Name: Jodi Lynn Ramstack
From: tucson, AZ
Ignorance is Not Bliss
Ignorance is not bliss
By Jodi R.
The first experience I remember directly linking to addiction I was 12 years old. My mother was being charged with embezzling money. I also learned she was aware of her problem with compulsive gambling and joined a group called Gambler’s Anonymous. I did not realize this was even a thing. Addiction… to gambling? At the time I was a very naïve 12-year-old. Not like kids today. I sat in the court room listening to my mother read her letter to the judge right before he sentenced her to prison time and probation. She had plead guilty and was letting the judge know everything she was doing to start recovering from what I now know is a disease. Who would ever think a shot for an alcoholic, or a line for a drug addict was the equivalence of winning to a compulsive gambler?
Gamblers Anonymous is the same concept as Narcotics Anonymous or Alcoholics Anonymous. Although I have a feeling not many know it exists. Hell, I doubt people even think gambling can be so dangerously addicting. But I learned in attending these meetings with my mother, I was now 13, that at one point this was also a demon that made my mother consider taking her own life. There it sits disguised as, “a night out with friends,” or “just BINGO,” or even “just a getaway to de-stress.” In reality, across a fine line, it can turn into a dark clawed demon that will take over a soul.
As I got older, I realized that was not my first introduction to addiction. I remember as a young girl my dad just always drank beer. It was not something until much later I related to addiction. He was functioning, he was just mean. I have memories of his anger in the forms of clenched teeth, holes in the walls, and at one point, red splatter all over the dining room as a ketchup bottle was smashed on our kitchen table during dinner one night. The house was just filled with yelling and anger. I remember a huge difference when he finally quit drinking and in that I realized how much alcohol had changed him as a person.
I met addiction again when I had a roommate who used cocaine. She shared as I thought it was just something “fun” to do. I remember she had these quarters from her grandparents. You know, those state quarters that became so popular? I cannot even remember how many states were released at the time, but each time a new state was released she got a new roll of quarters. I remember she had a lot. It did not even occur to me how big the problem was as we were cashing those quarters in to just sit in the apartment and talk for hours on end. Cocaine makes you want to talk… a lot. We ended up having a falling out over, I bet you can guess…. Cocaine. She moved out and I never saw her again. And I am thankful the claws of addiction did not quite sink in far enough for me then.
Addiction welcomed itself into my home once again as I came home from work one day, conveniently for addiction, grieving multiple huge losses in my life and looking for a way to just stop the pain. My sister and a friend had lines on the table… “Hey what’s that, coke?” It was not, but those 4 words ended up being the very thing that gave those dark demon claws a huge opportunity. Crystal meth took over my life like a tornado. It made me feel amazing because it made me not feel anything emotional at all. I remember the lies I told; I remember how much I cannot even remember. It was only about 5 months, but it was all day every day. I stayed up so many days in a row, my body had to just give up and shut down and I woke up with the pen I was holding still moving. The things I did to my brain in that time. I remember the last line of meth I ever did. That morning was a Sunday, and I did my normal line before I went to work. I was emotional, and my body was hurting. A friend I worked with bought me a pregnancy test. “No way!” I thought to myself. She pushed me to just take it. “Double pink line, double pink line…Double pink line!” I just kept saying to myself. In that very moment, I decided whoever this was I just learned was growing inside my body was bigger than anything else and I would never touch meth again. She will forever be the thing that saved my life.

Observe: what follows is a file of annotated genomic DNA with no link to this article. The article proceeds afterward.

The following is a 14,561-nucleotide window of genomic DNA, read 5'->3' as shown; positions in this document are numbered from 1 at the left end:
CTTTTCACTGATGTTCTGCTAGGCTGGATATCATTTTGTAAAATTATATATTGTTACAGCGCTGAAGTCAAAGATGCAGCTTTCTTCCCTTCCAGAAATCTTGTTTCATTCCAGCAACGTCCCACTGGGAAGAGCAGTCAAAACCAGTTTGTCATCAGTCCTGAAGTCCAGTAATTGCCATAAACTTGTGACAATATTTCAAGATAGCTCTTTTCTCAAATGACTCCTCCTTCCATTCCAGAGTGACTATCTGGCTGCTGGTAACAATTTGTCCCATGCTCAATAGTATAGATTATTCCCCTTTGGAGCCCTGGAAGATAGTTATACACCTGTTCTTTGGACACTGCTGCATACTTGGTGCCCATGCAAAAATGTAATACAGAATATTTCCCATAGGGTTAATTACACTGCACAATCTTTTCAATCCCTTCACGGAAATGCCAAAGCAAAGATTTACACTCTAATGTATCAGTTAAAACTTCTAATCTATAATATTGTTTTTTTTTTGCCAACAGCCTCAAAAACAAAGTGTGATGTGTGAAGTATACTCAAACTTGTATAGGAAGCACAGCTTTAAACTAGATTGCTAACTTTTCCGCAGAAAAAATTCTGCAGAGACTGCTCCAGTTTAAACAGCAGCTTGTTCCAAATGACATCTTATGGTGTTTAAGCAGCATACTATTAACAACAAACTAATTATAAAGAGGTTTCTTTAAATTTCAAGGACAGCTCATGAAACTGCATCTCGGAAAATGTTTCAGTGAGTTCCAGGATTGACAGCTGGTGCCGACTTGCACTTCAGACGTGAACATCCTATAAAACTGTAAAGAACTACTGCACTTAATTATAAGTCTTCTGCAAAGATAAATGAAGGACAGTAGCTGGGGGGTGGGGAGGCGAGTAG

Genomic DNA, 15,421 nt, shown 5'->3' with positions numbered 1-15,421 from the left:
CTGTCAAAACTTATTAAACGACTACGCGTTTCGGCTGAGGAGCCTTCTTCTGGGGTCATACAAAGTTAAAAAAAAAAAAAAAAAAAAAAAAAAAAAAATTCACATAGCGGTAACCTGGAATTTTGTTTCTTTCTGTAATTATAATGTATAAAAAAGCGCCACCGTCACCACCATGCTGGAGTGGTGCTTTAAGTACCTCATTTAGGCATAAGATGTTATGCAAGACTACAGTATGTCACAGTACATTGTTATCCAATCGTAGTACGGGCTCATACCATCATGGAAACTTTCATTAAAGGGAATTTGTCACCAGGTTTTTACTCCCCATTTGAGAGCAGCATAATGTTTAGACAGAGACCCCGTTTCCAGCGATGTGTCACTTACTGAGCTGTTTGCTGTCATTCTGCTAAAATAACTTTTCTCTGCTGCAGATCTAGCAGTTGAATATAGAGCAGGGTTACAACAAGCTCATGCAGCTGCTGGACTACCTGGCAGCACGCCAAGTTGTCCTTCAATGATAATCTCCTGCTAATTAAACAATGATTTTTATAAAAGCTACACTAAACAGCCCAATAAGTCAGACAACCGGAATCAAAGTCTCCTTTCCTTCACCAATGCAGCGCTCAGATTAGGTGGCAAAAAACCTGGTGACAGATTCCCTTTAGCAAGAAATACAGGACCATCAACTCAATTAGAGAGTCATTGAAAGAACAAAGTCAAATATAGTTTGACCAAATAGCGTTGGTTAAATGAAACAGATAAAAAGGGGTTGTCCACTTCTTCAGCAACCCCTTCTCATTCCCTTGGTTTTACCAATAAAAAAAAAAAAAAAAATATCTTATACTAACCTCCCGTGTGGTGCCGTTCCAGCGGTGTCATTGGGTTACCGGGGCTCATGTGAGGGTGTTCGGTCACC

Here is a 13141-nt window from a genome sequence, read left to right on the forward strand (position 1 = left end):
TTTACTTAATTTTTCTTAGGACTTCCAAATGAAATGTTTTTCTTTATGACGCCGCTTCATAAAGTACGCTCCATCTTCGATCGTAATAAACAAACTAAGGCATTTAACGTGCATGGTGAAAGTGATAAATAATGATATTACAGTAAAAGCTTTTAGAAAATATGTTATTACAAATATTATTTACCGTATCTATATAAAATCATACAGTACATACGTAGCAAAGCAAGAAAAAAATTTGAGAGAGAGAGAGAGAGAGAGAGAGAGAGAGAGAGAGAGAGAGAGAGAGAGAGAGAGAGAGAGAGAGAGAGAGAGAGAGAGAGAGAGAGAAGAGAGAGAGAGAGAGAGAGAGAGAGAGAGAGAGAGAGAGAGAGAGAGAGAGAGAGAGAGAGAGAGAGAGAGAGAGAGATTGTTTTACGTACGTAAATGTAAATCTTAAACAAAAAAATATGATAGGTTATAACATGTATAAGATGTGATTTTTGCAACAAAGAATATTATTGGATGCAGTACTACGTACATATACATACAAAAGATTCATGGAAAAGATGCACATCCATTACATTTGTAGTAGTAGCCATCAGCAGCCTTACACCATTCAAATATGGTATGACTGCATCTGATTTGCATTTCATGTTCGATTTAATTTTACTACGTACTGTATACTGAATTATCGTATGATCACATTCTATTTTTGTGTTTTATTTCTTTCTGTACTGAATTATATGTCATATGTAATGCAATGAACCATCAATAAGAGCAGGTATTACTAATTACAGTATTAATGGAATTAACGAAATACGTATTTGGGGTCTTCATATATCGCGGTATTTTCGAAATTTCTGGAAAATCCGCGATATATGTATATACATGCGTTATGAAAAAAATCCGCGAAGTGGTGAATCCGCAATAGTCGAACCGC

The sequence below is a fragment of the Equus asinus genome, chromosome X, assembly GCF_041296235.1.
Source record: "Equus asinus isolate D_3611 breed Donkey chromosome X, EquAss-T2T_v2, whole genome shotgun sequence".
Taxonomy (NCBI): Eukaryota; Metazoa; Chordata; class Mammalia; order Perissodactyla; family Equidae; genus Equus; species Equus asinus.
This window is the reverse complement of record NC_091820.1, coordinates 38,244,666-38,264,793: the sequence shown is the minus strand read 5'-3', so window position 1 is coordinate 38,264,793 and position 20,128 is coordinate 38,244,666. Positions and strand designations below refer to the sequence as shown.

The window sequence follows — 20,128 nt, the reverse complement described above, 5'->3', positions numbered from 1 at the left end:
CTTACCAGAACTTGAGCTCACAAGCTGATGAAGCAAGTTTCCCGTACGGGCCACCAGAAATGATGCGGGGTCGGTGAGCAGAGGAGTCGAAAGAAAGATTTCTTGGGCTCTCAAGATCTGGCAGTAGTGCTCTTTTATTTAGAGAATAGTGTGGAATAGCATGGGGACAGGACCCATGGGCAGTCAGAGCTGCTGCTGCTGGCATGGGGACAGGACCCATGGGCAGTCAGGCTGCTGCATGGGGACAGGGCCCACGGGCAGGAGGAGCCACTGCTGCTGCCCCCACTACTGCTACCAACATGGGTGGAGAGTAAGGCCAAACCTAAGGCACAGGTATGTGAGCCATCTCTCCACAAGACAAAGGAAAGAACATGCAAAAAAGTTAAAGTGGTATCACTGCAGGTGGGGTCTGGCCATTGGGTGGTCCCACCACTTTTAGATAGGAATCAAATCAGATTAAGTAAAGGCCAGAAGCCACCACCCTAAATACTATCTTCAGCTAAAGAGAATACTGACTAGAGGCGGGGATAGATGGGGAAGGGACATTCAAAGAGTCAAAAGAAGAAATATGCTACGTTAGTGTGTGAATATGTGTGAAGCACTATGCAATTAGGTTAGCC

You see I have heard of so many people who only got away by dying. People who ended up in jail, dark demon claws still dug in deep. All the times I could have hurt someone, or myself. My fate could have taken a completely different path. I had to detox, and it was not easy. I almost lost someone I loved very much as I knew the truth had to come out. Blessed with how things turned out for me and heartbroken for those I know could not get away. My sister is one of the ones who just cannot seem to get away. Those dark demon claws are so deep, she starts to pull away and they just dig deeper. I have seen her lose everything, including her children. She becomes someone I do not recognize and yet someone who has become so familiar to me. Her own shame causes her to stray from everyone who loves her and cling to the very people who give her great opportunity to continue down her dark path. Why was I able to get away and she cannot? And when I say get away, I mean the claws. The demon is always there, waiting with those claws. I know if I even tried to “casually” use crystal meth again, those claws would dig right back in.
Here, I thought I was an expert on addiction. I had alcoholism, gambling, coke, meth. Oh man, I know addiction well! But I was about to meet addictions best ally…
I ran into an old flame from high school, we will call him M. Someone who I had a connection with that was so strong it was one of those easy relationships. No matter how much time went by, we instantly picked up where we left off. What I did not know was the demon’s claws were in him so deep because addiction’s best ally was on his side, and it goes by many names. Innocently called Percocet, oxycodone, and morphine, it is in its most dangerous disguise. Known more by its street cred as heroine, opioids are the worst of addiction’s allies. This demon had its claws so deep; it was able to manipulate me from the very second I reconnected with my friend. I was so unfamiliar with heroin that I did not even recognize it when it flooded my life, and to this day, I can say I still have never experimented with it. Heroin made me believe I could save M. For 2 long years I tried. I tried so hard! I know that without heroin M would have never stolen, abused, and manipulated me in those years.